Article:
Rule of Robots vs Rule of Law

03 January 2019

Artificial intelligence (AI). Technology. Two (or three, if we are being picky) words which seem to appear on my news feed every morning, as I am sure they have been for many of us out there. It feels like not a day goes past without another article being published about the ever-increasing spread of AI and technology – from transforming clinical trial recruitment1 to concocting new perfume combinations2. We are now even hearing about how researchers have taught an AI program to identify galaxies in deep space from the facial recognition technology used on Facebook3. It really is incredible to see the astonishing pace at which technology is advancing and how we are seemingly coming to rely on it in nearly every facet of our lives. So, what does it all mean for us in the legal sphere?

Many of those working in private practice, as well as those in government and in-house counsel, are already aware of how AI technology can have a beneficial effect in the work place as an aid to their daily administrative responsibilities. In fact, survey results from the LexisNexis 2018 Roadshow Report showed that 44 percent of legal practitioners have seen technology remove the grunt work from legal practice and 42 percent acknowledge that the nature of legal work has been changed4. Through technology, data-intensive tasks such as practice management (i.e. timekeeping, billing and file management), document review, legal research, document and legislation analysis and comparison can now be completed in a much quicker time and potentially with greater accuracy.

What we are seeing more of now, however, is the use of artificial intelligence in the form of algorithm-based technology outside of the office space and increasingly in the public arena of justice (i.e the courthouse). In some American criminal courts5, judges determining bail have experimented with using algorithm-based ‘scores’ which rate a defendant on several factors, such as the likelihood of skipping trial and reoffending if released on bail as an influence in their final ruling. In Virginia6, almost twice as many defendants as usual were released on bail with zero increase in pre-trial crime. Similarly, New Jersey7 saw an almost 16 percent drop in its pre-trial jail population with no increase in crime. This example serves as resounding evidence for AI’s ability to help protect the rights of defendants and ensure greater judicial equality. AI may also serve to decrease time to trial resulting in shorter remand times for those who don’t get bail. More recently, a software app developed in Argentina was used to generate draft rulings in place of lawyers and paralegals. Those rulings so far have had a 100 percent approval rate from judges and lawyers and are clearing through six months’ worth of cases in six weeks8.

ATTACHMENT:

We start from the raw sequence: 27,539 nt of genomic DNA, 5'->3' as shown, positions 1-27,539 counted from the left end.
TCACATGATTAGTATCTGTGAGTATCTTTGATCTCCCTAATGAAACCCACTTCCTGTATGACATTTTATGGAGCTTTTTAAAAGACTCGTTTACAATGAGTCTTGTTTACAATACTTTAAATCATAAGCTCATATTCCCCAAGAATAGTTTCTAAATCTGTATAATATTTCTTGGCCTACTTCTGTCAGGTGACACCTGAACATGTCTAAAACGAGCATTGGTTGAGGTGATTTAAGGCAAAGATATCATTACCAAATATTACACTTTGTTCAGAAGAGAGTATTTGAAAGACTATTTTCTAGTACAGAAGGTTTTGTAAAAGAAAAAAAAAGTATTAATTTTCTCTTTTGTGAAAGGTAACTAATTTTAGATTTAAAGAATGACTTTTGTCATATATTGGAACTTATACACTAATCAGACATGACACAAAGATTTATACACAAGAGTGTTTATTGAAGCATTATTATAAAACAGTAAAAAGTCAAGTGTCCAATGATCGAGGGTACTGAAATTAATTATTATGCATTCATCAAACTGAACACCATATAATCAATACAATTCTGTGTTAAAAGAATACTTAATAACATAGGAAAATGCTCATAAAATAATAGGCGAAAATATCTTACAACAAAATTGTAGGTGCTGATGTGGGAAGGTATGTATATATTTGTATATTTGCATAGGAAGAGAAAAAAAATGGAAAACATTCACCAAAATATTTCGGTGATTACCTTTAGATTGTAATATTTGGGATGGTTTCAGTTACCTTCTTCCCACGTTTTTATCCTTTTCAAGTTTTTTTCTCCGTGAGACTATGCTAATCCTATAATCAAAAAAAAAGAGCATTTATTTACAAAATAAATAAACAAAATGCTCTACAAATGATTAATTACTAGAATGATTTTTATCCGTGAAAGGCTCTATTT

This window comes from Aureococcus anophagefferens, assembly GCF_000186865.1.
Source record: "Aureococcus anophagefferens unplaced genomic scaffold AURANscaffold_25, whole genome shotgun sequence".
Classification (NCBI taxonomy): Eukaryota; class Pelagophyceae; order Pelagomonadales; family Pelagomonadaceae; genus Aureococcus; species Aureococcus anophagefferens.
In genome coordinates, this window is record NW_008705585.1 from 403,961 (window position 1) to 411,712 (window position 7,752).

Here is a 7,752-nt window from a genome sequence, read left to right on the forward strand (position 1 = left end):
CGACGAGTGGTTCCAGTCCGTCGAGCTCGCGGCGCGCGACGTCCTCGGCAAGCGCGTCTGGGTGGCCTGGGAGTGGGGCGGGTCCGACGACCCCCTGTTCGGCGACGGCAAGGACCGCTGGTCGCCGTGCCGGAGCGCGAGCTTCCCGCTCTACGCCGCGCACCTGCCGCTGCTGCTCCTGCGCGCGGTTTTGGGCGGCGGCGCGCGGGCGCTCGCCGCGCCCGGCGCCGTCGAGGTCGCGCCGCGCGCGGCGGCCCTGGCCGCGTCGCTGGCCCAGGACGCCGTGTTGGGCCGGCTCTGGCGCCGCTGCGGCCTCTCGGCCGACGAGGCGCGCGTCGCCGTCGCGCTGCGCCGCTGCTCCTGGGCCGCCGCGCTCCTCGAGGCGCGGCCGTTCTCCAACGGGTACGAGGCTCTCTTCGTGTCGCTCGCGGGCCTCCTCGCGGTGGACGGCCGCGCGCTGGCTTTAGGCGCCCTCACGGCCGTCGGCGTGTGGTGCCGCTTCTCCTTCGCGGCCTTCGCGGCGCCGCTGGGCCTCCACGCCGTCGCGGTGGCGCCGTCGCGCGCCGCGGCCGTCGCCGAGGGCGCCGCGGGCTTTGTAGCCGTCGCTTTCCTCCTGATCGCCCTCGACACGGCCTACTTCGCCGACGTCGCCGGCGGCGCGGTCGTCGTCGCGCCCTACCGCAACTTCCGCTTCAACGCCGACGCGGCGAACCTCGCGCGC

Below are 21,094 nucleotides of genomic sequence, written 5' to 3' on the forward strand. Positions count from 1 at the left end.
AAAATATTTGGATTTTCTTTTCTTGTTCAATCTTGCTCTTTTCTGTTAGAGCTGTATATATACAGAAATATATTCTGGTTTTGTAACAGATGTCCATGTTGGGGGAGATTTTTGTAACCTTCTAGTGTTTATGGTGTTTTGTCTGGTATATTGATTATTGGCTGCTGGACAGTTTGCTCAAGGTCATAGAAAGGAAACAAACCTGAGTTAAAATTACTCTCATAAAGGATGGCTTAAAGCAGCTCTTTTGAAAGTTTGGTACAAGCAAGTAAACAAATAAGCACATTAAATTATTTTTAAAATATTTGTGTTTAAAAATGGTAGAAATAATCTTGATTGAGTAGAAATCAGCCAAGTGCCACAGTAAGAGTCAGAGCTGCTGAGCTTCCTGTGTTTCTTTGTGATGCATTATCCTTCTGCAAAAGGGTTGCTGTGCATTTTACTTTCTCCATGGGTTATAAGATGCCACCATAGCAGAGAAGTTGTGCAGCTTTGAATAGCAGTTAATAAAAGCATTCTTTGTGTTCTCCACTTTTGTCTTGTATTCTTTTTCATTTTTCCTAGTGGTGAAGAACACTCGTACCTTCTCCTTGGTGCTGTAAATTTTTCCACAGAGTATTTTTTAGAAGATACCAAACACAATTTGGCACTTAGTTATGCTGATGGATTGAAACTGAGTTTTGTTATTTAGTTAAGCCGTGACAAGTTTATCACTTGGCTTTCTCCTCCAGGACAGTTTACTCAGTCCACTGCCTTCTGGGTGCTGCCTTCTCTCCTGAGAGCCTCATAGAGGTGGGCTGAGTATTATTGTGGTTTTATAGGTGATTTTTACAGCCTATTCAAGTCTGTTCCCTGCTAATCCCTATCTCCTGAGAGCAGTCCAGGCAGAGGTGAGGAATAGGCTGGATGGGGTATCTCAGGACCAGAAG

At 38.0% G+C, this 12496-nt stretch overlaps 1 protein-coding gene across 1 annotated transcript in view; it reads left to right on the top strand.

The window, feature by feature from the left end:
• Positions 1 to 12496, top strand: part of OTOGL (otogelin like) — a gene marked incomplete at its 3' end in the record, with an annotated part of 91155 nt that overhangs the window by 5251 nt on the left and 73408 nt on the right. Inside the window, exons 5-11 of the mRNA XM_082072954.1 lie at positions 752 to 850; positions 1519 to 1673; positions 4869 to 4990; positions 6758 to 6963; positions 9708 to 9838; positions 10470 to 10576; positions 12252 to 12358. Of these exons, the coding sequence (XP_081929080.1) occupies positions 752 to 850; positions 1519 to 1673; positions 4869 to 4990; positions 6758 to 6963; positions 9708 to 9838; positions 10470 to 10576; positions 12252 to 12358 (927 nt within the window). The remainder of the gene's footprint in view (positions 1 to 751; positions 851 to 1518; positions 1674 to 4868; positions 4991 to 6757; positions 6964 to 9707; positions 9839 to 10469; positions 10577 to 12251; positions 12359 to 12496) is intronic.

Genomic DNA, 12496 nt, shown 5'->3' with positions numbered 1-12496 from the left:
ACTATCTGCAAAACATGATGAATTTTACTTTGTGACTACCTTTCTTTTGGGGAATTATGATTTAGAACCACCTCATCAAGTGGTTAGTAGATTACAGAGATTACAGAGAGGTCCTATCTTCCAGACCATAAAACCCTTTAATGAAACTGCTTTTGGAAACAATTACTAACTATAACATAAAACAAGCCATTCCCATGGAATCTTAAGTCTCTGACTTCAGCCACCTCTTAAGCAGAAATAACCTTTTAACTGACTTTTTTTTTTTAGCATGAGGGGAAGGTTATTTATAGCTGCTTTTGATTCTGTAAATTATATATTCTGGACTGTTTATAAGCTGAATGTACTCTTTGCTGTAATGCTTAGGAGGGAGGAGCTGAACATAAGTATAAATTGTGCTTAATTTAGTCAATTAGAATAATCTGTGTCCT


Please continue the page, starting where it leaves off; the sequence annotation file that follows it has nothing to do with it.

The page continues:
While these results are all promising, there is still the issue of whether we can truly trust artificial intelligence to decide the outcome of a court case instead of a human judge or give us legal advice instead of a lawyer. There is less of an issue in terms of using technology for administrative purposes like e-discovery and document review, but more is seemingly at stake when it comes to artificial intelligence taking on the role of an advisor or implementer of justice. We know that algorithms are not perfect, and that the data fed into an algorithm can be flawed and potentially result in biased outcomes. From a wider perspective, there are also issues of transparency in decision making and proper regulation of technology. If we are not provided with an explanation as to how an algorithm came to a decision, it will be near impossible for unsatisfied parties to examine and challenge the decision. Algorithm-based decisions could, therefore, effectively render the long-standing grounds of judicial review, such as procedural fairness and error of law, inoperable. Similarly, the current absence of proper and independent regulation of the use of algorithms leads to a complex discussion of the ethical and potentially fiduciary responsibilities of those using the algorithms – particularly for those who may not completely understand the technology that they use -- as well as the companies who design them. All of these are valid concerns and should be examined carefully. In fact, it is likely that the rapid development in legal technology will be raising more questions at a quicker pace than the legal industry, and quite possibly the world at large, can answer.

We should, however, not refrain from using something which has been proven to be beneficial simply because we do not fully understand it. There was a time when communicating with clients via email was relatively unreliable and seen as ground-breaking feat - yet we now cannot fathom business without it. Obviously, we must remain vigilant about how technology could undermine our access to legal justice and actively seek to address the current ethical debates. In paraphrasing a lawyer who lost to AI in a recent contract review challenge, however, the future of the rule of law will no longer be human versus computer. Instead, it will be human and computer versus another human and computer. Either one of them working alone will be inferior to the combination of both.9


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